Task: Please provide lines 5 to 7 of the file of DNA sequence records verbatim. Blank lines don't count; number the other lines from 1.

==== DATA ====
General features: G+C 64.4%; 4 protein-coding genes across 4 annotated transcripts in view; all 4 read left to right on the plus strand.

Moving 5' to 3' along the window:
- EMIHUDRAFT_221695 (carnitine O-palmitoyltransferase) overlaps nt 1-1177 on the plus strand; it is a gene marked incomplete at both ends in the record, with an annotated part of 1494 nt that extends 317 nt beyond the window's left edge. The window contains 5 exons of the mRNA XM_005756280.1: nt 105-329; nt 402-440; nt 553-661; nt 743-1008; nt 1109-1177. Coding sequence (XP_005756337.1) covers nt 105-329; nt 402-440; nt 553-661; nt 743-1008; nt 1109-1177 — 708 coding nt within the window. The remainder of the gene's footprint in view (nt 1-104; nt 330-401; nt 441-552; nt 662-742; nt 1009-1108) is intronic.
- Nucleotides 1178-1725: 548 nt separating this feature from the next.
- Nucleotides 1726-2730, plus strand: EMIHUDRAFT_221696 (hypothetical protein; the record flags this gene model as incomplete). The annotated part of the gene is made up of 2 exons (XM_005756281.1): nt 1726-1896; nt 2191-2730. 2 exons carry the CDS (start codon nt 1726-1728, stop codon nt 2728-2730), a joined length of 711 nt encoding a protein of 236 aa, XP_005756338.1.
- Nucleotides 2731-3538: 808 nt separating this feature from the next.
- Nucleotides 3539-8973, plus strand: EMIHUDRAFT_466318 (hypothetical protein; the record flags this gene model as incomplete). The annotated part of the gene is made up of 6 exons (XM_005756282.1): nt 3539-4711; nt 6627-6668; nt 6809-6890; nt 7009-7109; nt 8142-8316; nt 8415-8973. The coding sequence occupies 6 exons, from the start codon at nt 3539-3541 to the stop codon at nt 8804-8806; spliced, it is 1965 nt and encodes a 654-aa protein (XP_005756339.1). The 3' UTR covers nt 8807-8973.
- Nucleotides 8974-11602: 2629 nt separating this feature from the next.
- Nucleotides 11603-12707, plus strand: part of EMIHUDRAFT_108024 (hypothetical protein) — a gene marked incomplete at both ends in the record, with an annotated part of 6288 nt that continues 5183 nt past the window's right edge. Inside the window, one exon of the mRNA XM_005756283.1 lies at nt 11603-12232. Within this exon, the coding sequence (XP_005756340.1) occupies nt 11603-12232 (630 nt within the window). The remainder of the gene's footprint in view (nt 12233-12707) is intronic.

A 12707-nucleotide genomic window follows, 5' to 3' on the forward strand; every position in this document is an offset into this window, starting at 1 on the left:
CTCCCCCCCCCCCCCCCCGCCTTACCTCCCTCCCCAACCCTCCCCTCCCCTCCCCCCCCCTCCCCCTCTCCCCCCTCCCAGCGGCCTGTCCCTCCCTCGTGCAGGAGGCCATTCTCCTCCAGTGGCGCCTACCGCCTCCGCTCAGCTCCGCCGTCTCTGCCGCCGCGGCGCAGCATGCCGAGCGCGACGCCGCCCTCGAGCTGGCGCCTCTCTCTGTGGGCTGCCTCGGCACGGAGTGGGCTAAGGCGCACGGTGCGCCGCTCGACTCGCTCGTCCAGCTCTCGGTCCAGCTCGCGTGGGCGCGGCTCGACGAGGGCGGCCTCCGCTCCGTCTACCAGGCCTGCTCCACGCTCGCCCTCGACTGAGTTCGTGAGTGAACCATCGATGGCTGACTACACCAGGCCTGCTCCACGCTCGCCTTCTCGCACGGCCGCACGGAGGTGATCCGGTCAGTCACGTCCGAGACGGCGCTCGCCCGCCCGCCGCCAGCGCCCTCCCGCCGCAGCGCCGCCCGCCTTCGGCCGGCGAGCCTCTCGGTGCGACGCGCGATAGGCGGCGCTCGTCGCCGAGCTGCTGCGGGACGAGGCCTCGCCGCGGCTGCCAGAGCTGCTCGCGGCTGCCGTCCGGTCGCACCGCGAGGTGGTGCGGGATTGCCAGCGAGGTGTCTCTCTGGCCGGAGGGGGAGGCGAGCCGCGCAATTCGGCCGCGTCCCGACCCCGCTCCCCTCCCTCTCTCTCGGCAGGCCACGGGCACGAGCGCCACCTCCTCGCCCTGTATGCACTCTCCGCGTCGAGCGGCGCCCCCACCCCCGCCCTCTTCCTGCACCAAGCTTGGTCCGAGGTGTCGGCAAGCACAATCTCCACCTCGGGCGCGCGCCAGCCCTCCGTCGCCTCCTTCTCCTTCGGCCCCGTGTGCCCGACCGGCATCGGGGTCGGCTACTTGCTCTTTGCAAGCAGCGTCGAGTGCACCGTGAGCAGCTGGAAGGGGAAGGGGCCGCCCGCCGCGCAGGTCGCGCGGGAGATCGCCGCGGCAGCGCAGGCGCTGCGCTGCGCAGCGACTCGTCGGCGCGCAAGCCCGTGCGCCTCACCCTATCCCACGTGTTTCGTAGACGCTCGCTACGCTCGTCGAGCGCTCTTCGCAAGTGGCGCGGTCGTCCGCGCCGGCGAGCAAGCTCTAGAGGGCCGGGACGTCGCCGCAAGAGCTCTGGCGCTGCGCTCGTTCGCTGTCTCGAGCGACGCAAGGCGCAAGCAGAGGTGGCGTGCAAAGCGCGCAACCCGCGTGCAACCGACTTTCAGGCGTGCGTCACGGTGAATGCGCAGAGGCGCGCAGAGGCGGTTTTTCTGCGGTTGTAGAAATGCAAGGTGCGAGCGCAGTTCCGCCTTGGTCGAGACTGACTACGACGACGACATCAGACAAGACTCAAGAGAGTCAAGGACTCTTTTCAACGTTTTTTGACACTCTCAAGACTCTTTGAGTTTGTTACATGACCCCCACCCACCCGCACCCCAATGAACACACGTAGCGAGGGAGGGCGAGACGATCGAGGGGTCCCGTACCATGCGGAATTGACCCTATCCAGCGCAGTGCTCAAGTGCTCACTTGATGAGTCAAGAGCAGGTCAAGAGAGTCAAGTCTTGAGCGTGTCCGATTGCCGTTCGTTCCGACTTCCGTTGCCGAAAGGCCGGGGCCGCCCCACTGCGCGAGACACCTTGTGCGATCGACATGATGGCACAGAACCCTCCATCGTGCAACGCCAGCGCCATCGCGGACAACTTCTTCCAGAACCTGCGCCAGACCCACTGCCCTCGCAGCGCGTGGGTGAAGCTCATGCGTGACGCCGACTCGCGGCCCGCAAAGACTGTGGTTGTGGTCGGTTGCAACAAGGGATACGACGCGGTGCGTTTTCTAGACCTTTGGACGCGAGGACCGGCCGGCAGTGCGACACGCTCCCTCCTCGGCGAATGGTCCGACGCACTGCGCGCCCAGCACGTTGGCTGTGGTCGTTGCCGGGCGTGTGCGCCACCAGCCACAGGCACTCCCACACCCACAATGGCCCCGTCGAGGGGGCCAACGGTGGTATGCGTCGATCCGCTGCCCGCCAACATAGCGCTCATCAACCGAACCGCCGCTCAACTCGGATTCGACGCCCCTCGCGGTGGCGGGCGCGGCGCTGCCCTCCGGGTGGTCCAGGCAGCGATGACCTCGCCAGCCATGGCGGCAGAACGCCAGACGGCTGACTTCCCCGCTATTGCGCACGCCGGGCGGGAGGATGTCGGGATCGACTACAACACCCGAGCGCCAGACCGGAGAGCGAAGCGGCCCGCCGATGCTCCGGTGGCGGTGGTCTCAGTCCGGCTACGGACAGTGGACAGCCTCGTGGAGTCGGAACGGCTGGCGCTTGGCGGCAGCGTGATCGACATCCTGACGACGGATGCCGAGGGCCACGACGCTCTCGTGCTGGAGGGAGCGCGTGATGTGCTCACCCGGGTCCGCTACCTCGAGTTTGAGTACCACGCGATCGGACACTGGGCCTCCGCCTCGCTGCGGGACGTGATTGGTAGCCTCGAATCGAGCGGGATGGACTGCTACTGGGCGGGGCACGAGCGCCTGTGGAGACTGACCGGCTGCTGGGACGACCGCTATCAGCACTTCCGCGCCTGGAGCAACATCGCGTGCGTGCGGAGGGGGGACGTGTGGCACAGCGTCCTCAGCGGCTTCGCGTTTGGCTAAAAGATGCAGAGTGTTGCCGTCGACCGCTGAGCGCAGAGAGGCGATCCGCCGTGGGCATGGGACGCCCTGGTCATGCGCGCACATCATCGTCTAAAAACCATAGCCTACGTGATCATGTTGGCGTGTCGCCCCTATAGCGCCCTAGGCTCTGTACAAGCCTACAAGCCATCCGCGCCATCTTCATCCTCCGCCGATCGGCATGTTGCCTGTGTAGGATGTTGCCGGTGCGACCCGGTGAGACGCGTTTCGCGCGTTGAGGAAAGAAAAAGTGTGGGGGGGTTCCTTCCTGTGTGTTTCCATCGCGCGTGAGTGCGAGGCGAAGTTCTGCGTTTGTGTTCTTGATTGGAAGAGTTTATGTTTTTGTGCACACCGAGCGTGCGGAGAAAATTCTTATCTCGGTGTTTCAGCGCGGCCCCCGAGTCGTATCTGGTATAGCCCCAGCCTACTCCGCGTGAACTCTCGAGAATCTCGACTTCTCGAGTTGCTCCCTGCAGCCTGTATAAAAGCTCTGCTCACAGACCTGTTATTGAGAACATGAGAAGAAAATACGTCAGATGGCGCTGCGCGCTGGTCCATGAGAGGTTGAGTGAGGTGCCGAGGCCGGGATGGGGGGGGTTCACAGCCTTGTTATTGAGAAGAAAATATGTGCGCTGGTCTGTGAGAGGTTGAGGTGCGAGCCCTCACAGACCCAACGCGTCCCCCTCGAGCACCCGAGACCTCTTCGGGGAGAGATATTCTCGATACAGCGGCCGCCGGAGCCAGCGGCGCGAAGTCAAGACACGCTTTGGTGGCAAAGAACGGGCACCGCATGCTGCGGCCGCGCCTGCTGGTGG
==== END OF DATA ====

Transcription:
- Nucleotides 1726-2730, plus strand: EMIHUDRAFT_221696 (hypothetical protein; the record flags this gene model as incomplete). The annotated part of the gene is made up of 2 exons (XM_005756281.1): nt 1726-1896; nt 2191-2730. 2 exons carry the CDS (start codon nt 1726-1728, stop codon nt 2728-2730), a joined length of 711 nt encoding a protein of 236 aa, XP_005756338.1.
- Nucleotides 2731-3538: 808 nt separating this feature from the next.
- Nucleotides 3539-8973, plus strand: EMIHUDRAFT_466318 (hypothetical protein; the record flags this gene model as incomplete). The annotated part of the gene is made up of 6 exons (XM_005756282.1): nt 3539-4711; nt 6627-6668; nt 6809-6890; nt 7009-7109; nt 8142-8316; nt 8415-8973. The coding sequence occupies 6 exons, from the start codon at nt 3539-3541 to the stop codon at nt 8804-8806; spliced, it is 1965 nt and encodes a 654-aa protein (XP_005756339.1). The 3' UTR covers nt 8807-8973.